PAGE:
But it was only at the end of her life that Sarah’s leadership was fully evident.

This week’s Parshah, Chayei Sarah, means “the life of Sarah.” Paradoxically, it begins by telling us about the death of Sarah. Yet after her death, when her children and followers carry on her ideals, her influence becomes even more realized. The conclusion of Sarah’s life attested to the greatness of her leadership throughout her life, how she was constantly striving to reach higher.

Moreover, in her death, Sarah becomes even more alive. Her teachings and inspiration gain greater influence. The true life of Sarah emerges following her death, when the eternity of her values become revealed and carried on through those she influenced so positively.

Imagine if we had more examples of such leadership today.

Chana Weisberg,
Editor, TJW

Chana Weisberg is the editor of She lectures internationally on issues relating to women, relationships, meaning, self-esteem and the Jewish soul. She is the author of five popular books.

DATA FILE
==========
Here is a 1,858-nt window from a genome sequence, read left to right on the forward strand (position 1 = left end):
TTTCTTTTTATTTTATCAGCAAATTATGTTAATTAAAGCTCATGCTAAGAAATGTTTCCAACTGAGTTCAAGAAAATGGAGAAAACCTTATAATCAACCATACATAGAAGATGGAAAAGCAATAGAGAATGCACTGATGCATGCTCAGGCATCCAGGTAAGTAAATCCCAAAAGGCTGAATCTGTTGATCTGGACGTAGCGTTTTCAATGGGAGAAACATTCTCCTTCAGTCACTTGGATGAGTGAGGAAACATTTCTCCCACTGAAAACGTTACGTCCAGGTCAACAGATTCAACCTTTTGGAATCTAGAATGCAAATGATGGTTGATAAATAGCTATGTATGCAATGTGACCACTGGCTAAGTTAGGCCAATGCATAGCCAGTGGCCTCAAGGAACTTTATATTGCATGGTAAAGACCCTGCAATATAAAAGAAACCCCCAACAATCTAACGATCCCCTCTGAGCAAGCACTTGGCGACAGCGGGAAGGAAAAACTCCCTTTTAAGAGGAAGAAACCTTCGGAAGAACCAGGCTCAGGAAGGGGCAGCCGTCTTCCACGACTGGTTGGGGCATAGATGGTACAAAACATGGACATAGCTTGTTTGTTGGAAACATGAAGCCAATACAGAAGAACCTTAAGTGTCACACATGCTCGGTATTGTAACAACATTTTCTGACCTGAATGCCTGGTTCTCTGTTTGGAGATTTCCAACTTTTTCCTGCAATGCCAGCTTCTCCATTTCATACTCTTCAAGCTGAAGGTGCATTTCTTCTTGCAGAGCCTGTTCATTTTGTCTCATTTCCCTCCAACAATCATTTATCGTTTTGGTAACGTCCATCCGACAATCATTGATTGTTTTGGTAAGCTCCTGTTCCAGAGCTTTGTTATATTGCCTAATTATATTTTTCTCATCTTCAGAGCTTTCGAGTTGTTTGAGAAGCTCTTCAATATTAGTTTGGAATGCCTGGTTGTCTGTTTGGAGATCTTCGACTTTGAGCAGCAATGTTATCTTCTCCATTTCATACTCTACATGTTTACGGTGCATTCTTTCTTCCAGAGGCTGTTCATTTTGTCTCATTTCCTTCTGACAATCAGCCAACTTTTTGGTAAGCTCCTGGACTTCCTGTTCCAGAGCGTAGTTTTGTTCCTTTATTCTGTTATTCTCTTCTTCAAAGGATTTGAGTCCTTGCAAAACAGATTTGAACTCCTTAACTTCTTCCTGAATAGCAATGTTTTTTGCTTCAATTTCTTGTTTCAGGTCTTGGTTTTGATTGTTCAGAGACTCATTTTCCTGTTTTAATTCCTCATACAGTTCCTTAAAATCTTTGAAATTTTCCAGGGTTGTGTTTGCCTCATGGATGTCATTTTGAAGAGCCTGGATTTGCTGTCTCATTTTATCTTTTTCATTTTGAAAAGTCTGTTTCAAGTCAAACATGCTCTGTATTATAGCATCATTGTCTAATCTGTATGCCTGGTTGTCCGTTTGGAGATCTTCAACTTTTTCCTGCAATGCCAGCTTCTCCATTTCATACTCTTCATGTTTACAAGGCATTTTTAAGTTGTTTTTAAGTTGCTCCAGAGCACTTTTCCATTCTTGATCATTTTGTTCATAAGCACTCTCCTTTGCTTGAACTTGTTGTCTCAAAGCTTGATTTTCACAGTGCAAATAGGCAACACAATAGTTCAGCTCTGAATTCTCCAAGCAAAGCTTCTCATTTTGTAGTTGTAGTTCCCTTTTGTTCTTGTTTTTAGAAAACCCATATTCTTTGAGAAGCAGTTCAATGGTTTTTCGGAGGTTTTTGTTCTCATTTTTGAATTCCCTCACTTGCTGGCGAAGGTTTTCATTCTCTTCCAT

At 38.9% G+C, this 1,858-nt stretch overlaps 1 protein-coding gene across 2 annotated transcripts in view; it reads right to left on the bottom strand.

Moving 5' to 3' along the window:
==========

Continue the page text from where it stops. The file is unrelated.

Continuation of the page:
This past summer, I was asked to speak for a group of women here on Tisha B’Av. The talk was meant to be upbeat and infuse us all with some needed inspiration on that long fast day commemorating our long exile replete with so much pain and tragedy.

Among the different topics I chose to focus on, I mentioned the striking unity that the Jewish people had just experienced. Despite, or perhaps because of, the ravages of rockets raining down on our cities in Israel, our soldiers bravely facing the hardships of war and three of our boys brutally having been murdered, we experienced a collective unity that uplifted us to new heights of greatness and demonstrated our spiritual fortitude as a nation.